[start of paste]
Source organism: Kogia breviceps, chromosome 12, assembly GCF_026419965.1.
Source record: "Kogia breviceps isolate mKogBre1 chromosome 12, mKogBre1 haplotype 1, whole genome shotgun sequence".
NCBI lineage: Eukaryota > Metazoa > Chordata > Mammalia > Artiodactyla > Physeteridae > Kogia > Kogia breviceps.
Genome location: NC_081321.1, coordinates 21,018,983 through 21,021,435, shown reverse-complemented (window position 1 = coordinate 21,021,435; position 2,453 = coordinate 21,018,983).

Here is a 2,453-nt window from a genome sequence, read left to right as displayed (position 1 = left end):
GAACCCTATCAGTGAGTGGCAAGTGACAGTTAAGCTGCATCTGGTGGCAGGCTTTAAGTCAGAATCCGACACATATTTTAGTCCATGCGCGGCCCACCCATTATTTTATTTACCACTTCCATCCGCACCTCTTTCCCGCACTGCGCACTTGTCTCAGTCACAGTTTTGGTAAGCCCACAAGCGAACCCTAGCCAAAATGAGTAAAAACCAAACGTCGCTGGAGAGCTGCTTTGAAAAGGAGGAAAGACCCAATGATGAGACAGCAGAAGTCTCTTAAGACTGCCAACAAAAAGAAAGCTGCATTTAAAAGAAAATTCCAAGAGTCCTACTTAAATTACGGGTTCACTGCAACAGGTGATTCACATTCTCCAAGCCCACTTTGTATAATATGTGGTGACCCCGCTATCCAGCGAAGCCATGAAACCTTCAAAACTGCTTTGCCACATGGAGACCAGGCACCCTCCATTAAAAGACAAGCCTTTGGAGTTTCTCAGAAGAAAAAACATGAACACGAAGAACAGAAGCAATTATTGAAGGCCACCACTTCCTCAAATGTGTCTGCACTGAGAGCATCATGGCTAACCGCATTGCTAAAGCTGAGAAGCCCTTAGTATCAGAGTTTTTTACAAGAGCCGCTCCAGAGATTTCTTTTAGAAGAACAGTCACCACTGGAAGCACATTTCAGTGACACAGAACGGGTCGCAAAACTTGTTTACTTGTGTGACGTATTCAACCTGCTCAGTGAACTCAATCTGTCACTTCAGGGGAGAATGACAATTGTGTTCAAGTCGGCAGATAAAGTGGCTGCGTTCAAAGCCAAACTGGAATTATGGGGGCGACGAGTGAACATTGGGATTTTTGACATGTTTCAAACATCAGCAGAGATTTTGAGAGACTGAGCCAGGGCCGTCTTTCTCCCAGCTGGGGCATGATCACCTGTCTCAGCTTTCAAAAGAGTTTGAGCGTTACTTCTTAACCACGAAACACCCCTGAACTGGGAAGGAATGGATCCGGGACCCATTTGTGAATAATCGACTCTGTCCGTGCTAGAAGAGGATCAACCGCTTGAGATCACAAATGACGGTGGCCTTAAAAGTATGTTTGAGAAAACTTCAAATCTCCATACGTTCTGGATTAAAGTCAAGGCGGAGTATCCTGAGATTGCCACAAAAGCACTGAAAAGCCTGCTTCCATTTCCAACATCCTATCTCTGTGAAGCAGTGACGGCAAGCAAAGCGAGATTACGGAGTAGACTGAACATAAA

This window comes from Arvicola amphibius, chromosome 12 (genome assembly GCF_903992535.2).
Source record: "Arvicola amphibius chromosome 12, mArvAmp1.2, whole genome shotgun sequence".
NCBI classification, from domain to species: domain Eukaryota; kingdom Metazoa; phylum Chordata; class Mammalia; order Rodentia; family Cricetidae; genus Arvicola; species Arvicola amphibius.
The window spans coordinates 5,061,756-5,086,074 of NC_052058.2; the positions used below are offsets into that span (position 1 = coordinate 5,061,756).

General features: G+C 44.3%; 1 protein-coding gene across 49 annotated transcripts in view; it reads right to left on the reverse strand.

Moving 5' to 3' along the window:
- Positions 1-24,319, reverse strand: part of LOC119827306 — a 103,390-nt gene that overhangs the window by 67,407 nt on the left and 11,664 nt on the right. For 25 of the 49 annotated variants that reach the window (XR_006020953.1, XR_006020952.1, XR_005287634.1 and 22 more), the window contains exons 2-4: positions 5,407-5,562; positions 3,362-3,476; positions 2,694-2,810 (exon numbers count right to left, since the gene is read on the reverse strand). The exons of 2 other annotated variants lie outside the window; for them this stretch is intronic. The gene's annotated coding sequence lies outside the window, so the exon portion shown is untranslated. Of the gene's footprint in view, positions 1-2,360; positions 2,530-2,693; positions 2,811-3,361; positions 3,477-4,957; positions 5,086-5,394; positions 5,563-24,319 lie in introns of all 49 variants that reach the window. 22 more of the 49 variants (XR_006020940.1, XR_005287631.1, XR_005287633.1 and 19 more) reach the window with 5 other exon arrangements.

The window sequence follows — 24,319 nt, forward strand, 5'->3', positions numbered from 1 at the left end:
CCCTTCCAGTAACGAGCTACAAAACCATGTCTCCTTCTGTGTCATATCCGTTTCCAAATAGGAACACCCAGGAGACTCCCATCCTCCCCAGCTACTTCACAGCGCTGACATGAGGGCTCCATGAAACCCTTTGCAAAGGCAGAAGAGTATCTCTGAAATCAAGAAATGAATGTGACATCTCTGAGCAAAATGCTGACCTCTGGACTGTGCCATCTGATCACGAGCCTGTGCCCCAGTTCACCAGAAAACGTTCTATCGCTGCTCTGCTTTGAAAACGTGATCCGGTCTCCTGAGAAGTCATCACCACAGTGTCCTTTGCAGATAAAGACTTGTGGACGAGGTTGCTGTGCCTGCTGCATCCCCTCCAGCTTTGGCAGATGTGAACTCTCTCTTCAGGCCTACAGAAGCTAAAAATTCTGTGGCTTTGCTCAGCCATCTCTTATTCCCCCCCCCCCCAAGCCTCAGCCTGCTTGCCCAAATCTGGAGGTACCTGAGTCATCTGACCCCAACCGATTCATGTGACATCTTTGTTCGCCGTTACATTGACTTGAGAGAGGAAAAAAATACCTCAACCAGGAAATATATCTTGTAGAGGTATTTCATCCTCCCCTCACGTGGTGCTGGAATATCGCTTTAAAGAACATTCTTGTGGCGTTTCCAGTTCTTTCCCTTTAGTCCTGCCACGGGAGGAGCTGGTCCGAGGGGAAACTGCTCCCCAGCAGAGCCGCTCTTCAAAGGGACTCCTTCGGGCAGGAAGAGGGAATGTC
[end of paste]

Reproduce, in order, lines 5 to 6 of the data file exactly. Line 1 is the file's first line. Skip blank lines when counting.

Here is a 2,453-nt window from a genome sequence, read left to right as displayed (position 1 = left end):
GAACCCTATCAGTGAGTGGCAAGTGACAGTTAAGCTGCATCTGGTGGCAGGCTTTAAGTCAGAATCCGACACATATTTTAGTCCATGCGCGGCCCACCCATTATTTTATTTACCACTTCCATCCGCACCTCTTTCCCGCACTGCGCACTTGTCTCAGTCACAGTTTTGGTAAGCCCACAAGCGAACCCTAGCCAAAATGAGTAAAAACCAAACGTCGCTGGAGAGCTGCTTTGAAAAGGAGGAAAGACCCAATGATGAGACAGCAGAAGTCTCTTAAGACTGCCAACAAAAAGAAAGCTGCATTTAAAAGAAAATTCCAAGAGTCCTACTTAAATTACGGGTTCACTGCAACAGGTGATTCACATTCTCCAAGCCCACTTTGTATAATATGTGGTGACCCCGCTATCCAGCGAAGCCATGAAACCTTCAAAACTGCTTTGCCACATGGAGACCAGGCACCCTCCATTAAAAGACAAGCCTTTGGAGTTTCTCAGAAGAAAAAACATGAACACGAAGAACAGAAGCAATTATTGAAGGCCACCACTTCCTCAAATGTGTCTGCACTGAGAGCATCATGGCTAACCGCATTGCTAAAGCTGAGAAGCCCTTAGTATCAGAGTTTTTTACAAGAGCCGCTCCAGAGATTTCTTTTAGAAGAACAGTCACCACTGGAAGCACATTTCAGTGACACAGAACGGGTCGCAAAACTTGTTTACTTGTGTGACGTATTCAACCTGCTCAGTGAACTCAATCTGTCACTTCAGGGGAGAATGACAATTGTGTTCAAGTCGGCAGATAAAGTGGCTGCGTTCAAAGCCAAACTGGAATTATGGGGGCGACGAGTGAACATTGGGATTTTTGACATGTTTCAAACATCAGCAGAGATTTTGAGAGACTGAGCCAGGGCCGTCTTTCTCCCAGCTGGGGCATGATCACCTGTCTCAGCTTTCAAAAGAGTTTGAGCGTTACTTCTTAACCACGAAACACCCCTGAACTGGGAAGGAATGGATCCGGGACCCATTTGTGAATAATCGACTCTGTCCGTGCTAGAAGAGGATCAACCGCTTGAGATCACAAATGACGGTGGCCTTAAAAGTATGTTTGAGAAAACTTCAAATCTCCATACGTTCTGGATTAAAGTCAAGGCGGAGTATCCTGAGATTGCCACAAAAGCACTGAAAAGCCTGCTTCCATTTCCAACATCCTATCTCTGTGAAGCAGTGACGGCAAGCAAAGCGAGATTACGGAGTAGACTGAACATAAA